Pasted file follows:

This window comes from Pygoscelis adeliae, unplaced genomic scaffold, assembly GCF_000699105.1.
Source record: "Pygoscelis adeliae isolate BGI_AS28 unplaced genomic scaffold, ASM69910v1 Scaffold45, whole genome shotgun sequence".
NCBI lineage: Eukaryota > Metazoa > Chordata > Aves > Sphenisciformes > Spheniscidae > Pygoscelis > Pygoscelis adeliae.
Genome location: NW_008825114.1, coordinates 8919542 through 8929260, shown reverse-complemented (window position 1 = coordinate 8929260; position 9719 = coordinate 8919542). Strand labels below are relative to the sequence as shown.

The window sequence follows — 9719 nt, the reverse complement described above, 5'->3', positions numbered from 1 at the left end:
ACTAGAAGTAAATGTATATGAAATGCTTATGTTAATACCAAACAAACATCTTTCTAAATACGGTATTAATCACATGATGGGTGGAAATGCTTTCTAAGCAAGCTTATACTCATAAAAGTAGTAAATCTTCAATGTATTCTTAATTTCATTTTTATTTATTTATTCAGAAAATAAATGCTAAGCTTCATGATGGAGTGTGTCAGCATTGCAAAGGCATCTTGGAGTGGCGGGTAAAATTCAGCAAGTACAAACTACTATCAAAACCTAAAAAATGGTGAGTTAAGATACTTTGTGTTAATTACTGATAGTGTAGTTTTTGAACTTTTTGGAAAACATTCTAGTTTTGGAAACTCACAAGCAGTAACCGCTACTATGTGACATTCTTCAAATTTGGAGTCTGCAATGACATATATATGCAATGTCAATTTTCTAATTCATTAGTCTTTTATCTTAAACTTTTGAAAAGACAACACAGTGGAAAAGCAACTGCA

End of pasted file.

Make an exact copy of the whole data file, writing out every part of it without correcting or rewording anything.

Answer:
This window comes from Pygoscelis adeliae, unplaced genomic scaffold, assembly GCF_000699105.1.
Source record: "Pygoscelis adeliae isolate BGI_AS28 unplaced genomic scaffold, ASM69910v1 Scaffold45, whole genome shotgun sequence".
NCBI lineage: Eukaryota > Metazoa > Chordata > Aves > Sphenisciformes > Spheniscidae > Pygoscelis > Pygoscelis adeliae.
Genome location: NW_008825114.1, coordinates 8919542 through 8929260, shown reverse-complemented (window position 1 = coordinate 8929260; position 9719 = coordinate 8919542). Strand labels below are relative to the sequence as shown.

The window sequence follows — 9719 nt, the reverse complement described above, 5'->3', positions numbered from 1 at the left end:
ACTAGAAGTAAATGTATATGAAATGCTTATGTTAATACCAAACAAACATCTTTCTAAATACGGTATTAATCACATGATGGGTGGAAATGCTTTCTAAGCAAGCTTATACTCATAAAAGTAGTAAATCTTCAATGTATTCTTAATTTCATTTTTATTTATTTATTCAGAAAATAAATGCTAAGCTTCATGATGGAGTGTGTCAGCATTGCAAAGGCATCTTGGAGTGGCGGGTAAAATTCAGCAAGTACAAACTACTATCAAAACCTAAAAAATGGTGAGTTAAGATACTTTGTGTTAATTACTGATAGTGTAGTTTTTGAACTTTTTGGAAAACATTCTAGTTTTGGAAACTCACAAGCAGTAACCGCTACTATGTGACATTCTTCAAATTTGGAGTCTGCAATGACATATATATGCAATGTCAATTTTCTAATTCATTAGTCTTTTATCTTAAACTTTTGAAAAGACAACACAGTGGAAAAGCAACTGCA